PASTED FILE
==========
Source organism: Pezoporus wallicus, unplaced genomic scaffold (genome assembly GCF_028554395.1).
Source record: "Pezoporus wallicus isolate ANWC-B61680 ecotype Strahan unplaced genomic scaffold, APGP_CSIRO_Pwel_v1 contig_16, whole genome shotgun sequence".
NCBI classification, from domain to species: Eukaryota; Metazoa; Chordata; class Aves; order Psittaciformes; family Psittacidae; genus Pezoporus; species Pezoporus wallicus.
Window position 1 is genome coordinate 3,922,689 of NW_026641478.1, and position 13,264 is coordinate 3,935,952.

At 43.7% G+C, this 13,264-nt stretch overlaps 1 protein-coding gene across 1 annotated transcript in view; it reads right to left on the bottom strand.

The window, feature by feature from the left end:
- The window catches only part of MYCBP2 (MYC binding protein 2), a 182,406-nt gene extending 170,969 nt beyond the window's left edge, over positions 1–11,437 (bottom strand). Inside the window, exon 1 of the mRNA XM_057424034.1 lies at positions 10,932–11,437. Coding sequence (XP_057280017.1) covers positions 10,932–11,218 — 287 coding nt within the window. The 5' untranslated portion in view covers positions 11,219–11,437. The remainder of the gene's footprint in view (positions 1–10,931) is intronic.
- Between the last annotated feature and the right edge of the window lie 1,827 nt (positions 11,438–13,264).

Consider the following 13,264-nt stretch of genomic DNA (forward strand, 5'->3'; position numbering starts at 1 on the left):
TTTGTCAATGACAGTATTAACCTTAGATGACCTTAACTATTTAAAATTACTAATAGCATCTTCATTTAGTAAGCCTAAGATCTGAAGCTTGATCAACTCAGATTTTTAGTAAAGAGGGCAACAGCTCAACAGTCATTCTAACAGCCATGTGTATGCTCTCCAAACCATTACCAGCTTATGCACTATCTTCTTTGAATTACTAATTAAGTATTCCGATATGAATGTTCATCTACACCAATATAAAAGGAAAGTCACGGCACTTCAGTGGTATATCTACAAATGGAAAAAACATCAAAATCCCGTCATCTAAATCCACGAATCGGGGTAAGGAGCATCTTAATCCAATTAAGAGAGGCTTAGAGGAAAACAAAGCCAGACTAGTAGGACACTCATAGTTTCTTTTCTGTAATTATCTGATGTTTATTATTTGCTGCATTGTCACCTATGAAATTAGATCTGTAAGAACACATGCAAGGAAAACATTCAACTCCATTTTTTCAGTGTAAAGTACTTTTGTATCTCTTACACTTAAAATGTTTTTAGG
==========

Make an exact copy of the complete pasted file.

Source organism: Pezoporus wallicus, unplaced genomic scaffold (genome assembly GCF_028554395.1).
Source record: "Pezoporus wallicus isolate ANWC-B61680 ecotype Strahan unplaced genomic scaffold, APGP_CSIRO_Pwel_v1 contig_16, whole genome shotgun sequence".
NCBI classification, from domain to species: Eukaryota; Metazoa; Chordata; class Aves; order Psittaciformes; family Psittacidae; genus Pezoporus; species Pezoporus wallicus.
Window position 1 is genome coordinate 3,922,689 of NW_026641478.1, and position 13,264 is coordinate 3,935,952.

At 43.7% G+C, this 13,264-nt stretch overlaps 1 protein-coding gene across 1 annotated transcript in view; it reads right to left on the bottom strand.

The window, feature by feature from the left end:
- The window catches only part of MYCBP2 (MYC binding protein 2), a 182,406-nt gene extending 170,969 nt beyond the window's left edge, over positions 1–11,437 (bottom strand). Inside the window, exon 1 of the mRNA XM_057424034.1 lies at positions 10,932–11,437. Coding sequence (XP_057280017.1) covers positions 10,932–11,218 — 287 coding nt within the window. The 5' untranslated portion in view covers positions 11,219–11,437. The remainder of the gene's footprint in view (positions 1–10,931) is intronic.
- Between the last annotated feature and the right edge of the window lie 1,827 nt (positions 11,438–13,264).

Consider the following 13,264-nt stretch of genomic DNA (forward strand, 5'->3'; position numbering starts at 1 on the left):
TTTGTCAATGACAGTATTAACCTTAGATGACCTTAACTATTTAAAATTACTAATAGCATCTTCATTTAGTAAGCCTAAGATCTGAAGCTTGATCAACTCAGATTTTTAGTAAAGAGGGCAACAGCTCAACAGTCATTCTAACAGCCATGTGTATGCTCTCCAAACCATTACCAGCTTATGCACTATCTTCTTTGAATTACTAATTAAGTATTCCGATATGAATGTTCATCTACACCAATATAAAAGGAAAGTCACGGCACTTCAGTGGTATATCTACAAATGGAAAAAACATCAAAATCCCGTCATCTAAATCCACGAATCGGGGTAAGGAGCATCTTAATCCAATTAAGAGAGGCTTAGAGGAAAACAAAGCCAGACTAGTAGGACACTCATAGTTTCTTTTCTGTAATTATCTGATGTTTATTATTTGCTGCATTGTCACCTATGAAATTAGATCTGTAAGAACACATGCAAGGAAAACATTCAACTCCATTTTTTCAGTGTAAAGTACTTTTGTATCTCTTACACTTAAAATGTTTTTAGG